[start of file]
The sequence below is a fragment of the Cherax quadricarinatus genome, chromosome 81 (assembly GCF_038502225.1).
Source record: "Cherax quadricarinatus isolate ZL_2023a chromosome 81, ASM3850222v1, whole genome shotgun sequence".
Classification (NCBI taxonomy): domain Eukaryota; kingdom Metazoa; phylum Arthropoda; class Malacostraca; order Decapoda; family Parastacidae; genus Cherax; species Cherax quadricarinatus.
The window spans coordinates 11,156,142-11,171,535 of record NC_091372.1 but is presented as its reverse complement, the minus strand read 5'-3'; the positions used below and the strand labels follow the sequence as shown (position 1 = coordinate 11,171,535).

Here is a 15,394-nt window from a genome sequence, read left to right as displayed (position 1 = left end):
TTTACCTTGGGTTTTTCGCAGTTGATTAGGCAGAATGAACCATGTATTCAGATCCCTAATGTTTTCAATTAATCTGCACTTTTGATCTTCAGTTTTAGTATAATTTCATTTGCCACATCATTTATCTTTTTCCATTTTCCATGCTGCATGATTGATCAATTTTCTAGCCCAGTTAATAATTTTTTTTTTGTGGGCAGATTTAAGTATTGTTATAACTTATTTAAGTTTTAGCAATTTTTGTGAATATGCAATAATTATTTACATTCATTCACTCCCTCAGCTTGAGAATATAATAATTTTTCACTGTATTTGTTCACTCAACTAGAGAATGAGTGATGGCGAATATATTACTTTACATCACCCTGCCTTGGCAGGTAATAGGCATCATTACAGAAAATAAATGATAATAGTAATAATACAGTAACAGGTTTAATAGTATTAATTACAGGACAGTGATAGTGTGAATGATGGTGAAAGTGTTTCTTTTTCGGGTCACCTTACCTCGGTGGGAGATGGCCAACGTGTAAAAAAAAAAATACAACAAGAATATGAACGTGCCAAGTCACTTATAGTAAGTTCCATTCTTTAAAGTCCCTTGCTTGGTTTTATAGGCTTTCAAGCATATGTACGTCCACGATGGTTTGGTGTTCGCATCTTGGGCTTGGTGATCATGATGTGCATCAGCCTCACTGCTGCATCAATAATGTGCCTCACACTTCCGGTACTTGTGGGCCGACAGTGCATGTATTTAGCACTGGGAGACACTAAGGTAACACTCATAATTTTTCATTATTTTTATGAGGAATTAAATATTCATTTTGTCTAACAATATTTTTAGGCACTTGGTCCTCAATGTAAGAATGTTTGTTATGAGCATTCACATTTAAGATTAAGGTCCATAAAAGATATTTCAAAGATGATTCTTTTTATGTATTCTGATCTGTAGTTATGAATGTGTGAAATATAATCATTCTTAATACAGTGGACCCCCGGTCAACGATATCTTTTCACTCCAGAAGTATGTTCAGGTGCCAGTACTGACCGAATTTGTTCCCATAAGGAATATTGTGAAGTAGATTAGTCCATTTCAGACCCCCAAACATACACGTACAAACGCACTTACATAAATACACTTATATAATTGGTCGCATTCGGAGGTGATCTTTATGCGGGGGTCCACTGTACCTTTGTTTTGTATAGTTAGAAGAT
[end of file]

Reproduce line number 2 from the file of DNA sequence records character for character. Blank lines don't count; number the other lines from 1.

Source record: "Cherax quadricarinatus isolate ZL_2023a chromosome 81, ASM3850222v1, whole genome shotgun sequence".